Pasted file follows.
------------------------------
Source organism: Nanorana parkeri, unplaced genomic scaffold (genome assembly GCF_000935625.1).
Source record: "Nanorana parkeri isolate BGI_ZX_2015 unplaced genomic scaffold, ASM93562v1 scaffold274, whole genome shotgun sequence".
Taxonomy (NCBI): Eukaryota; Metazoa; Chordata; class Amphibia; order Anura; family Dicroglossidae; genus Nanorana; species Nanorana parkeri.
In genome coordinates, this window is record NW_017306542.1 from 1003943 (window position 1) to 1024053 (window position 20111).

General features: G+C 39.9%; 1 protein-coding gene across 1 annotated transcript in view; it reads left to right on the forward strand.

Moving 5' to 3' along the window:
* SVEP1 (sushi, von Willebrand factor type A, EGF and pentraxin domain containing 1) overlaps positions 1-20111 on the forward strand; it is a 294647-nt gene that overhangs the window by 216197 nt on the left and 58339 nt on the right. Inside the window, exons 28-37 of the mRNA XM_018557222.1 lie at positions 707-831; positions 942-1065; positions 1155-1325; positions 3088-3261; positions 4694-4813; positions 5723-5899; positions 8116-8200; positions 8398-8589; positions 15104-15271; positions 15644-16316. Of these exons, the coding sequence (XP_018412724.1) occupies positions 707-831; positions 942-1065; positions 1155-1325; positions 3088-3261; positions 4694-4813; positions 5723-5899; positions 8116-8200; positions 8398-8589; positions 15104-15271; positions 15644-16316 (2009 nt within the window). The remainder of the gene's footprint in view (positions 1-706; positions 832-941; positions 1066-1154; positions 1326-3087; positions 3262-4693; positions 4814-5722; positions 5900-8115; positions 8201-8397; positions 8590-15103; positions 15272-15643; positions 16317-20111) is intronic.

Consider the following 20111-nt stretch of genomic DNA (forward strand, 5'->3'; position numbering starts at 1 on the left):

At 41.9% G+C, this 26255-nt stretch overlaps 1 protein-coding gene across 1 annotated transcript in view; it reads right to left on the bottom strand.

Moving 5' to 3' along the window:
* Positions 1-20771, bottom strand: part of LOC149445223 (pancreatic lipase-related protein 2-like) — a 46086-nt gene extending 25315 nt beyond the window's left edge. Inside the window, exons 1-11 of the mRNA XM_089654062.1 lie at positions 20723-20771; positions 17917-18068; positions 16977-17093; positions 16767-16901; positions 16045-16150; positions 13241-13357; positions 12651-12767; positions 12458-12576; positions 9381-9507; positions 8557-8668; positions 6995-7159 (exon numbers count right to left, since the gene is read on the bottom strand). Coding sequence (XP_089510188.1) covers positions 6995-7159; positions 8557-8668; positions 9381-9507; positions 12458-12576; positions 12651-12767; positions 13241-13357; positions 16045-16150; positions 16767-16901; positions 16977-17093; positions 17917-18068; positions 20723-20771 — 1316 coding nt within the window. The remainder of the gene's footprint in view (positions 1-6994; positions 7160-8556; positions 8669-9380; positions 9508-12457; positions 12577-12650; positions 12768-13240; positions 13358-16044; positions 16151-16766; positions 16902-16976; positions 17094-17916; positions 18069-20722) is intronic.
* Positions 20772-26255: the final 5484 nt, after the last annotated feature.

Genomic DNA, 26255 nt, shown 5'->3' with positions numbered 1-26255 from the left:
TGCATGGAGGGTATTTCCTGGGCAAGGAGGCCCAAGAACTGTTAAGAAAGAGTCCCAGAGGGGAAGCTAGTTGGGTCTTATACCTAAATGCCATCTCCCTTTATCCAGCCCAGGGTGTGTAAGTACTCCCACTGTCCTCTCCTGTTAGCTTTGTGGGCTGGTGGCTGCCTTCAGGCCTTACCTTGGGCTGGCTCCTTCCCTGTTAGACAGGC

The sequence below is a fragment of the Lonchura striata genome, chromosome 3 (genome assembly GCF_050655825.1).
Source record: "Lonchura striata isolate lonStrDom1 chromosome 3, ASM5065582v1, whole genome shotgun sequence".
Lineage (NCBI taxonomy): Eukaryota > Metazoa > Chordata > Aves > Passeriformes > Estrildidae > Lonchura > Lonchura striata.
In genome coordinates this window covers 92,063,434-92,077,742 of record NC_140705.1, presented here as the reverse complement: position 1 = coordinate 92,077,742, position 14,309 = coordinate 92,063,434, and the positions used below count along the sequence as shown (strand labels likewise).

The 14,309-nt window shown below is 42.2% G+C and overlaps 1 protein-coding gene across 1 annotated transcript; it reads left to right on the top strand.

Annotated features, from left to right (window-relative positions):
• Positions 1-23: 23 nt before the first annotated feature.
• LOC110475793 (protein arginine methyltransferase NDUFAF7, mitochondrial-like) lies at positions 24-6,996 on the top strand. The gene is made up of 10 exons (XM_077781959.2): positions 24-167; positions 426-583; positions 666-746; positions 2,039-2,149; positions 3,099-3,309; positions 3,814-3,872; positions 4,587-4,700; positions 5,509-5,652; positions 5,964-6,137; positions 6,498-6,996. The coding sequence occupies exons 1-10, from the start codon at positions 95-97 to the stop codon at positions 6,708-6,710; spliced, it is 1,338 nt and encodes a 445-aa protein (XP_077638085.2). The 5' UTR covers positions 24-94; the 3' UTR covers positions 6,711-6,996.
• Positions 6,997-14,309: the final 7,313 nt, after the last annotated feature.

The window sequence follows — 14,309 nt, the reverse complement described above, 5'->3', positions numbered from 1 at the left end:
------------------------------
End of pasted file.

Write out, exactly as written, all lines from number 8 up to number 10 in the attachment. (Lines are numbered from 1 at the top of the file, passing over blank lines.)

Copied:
Consider the following 20111-nt stretch of genomic DNA (forward strand, 5'->3'; position numbering starts at 1 on the left):

At 41.9% G+C, this 26255-nt stretch overlaps 1 protein-coding gene across 1 annotated transcript in view; it reads right to left on the bottom strand.

Moving 5' to 3' along the window: